capsule review

Kodak EasyShare Photo Printer 500

At a Glance
  • Generic Company Place Holder Kodak EASYSHARE 500 Dye Sublimation Printer

    PCWorld Rating

    Easy to operate with a nice, large screen, but its overall print quality falls short.

The $150 (as of 11/3/2006) Kodak EasyShare Photo Printer 500 closes up into a compact and very portable box. Its large 3.5-inch LCD flips up from the top of the printer, but the screen's relatively low resolution means you'll notice the pixels as you preview your images. The printer is easy to operate via the logically laid-out buttons, though the on-screen menus are more basic and less appealing than the more graphical designs some rival printers use. While printing, you must allow space for the long paper tray that slots into the front.

Two media slots permit printing directly from the most common digital camera memory card formats. A third slot accepts an optional $100 Wi-Fi card for printing from laptop computers and other wireless devices. The EasyShare 500 has built-in Bluetooth connectivity, so you can print from Bluetooth-enabled camera phones and other handhelds.

The PictBridge-enabled USB port accepts flash drives, but my first attempt at printing from a Lexar Media 128MB JumpDrive Secure failed to work (a second try with a Sandisk Cruzer succeeded). Also, the printer can't output images larger than 3.5MB, a file size easy to reach when you're shooting at the highest quality setting on many newer digital cameras.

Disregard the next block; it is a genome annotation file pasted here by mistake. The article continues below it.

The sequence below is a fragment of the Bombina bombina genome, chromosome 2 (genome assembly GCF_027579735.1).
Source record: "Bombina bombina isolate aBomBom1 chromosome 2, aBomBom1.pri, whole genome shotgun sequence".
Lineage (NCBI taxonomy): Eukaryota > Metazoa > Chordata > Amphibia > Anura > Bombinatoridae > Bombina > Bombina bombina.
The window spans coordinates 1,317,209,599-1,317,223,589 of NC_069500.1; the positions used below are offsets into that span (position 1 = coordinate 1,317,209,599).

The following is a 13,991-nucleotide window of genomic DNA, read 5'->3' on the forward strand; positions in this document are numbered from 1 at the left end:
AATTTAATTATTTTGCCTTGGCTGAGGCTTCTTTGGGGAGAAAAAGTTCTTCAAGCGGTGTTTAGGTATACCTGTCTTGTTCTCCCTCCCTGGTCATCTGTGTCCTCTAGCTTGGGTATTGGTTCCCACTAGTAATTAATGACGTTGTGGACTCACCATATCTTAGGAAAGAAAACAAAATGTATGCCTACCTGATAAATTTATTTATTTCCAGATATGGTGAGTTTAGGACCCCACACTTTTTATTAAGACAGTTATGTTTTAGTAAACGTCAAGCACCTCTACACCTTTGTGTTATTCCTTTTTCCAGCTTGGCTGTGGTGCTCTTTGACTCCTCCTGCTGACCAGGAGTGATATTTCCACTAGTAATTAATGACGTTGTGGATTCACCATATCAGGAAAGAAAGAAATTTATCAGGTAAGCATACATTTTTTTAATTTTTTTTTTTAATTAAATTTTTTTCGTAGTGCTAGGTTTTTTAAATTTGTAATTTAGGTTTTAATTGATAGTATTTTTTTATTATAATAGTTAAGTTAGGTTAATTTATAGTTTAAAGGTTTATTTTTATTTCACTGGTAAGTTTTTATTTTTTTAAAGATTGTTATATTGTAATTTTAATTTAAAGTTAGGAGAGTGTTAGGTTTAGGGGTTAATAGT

You can use the on-board editing function and the LCD to crop your images, fix red-eye, and apply simple effects, such as changing from color to sepia or black-and-white. You can also run slide shows on the printer screen, but the unit has no A/V outputs for connecting to a TV.

When you've connected the device to your PC with the supplied USB cable, you can transfer images from the media slots to your computer. However, since it moves the data at slower USB 1.1 speeds, you could be in for a long wait if you have a lot of shots to upload. The included Kodak EasyShare Software makes organizing and editing your photos simple, and you can upload to Kodak's EasyShare Gallery Web site for sharing with family and friends.

The printer comes with enough paper and dye-sublimation ribbon for just 10 4-by-6-inch prints. Prints are cheapest if you buy a $47 pack that combines eight ribbons with 160 sheets of paper (the replacement ribbons print 20 images each). At just over 29 cents each, the per-print price is competitive with the costs of online printing services. Note, though, that the paper uses perforated tabs at each end (which leave a slightly rough edge when you tear them off) to feed smoothly through the printer.

In our tests the EasyShare 500 printed at a steady 0.7 pages per minute from images stored on an SD Card. Unfortunately, its print quality was not as consistent. We saw some smooth tones and sharp details, but also many inaccurate colors (such as reddish skin tones) and blown-out highlights. Our shot of a mountain meadow looked old and faded, as if we had left it in the sun. Our black-and-white sample came out too light and had a magenta cast. Several of the prints had a dark vertical band running through the same position on the photos.

In two informal moisture tests, we looked for defects after sprinkling water on week-old (and therefore dry) snapshot prints. Then we dunked them in water for 30 seconds and wiped them dry. The EasyShare 500's prints didn't show any obvious ill effects after either test.

Paul Jasper

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At a Glance
  • PCWorld Rating

    Easy to operate with a nice, large screen, but its overall print quality falls short.

    Pros

    • Large, 3.5-inch color LCD
    • Reasonable cost per print

    Cons

    • Slow printing
    • Variable print quality
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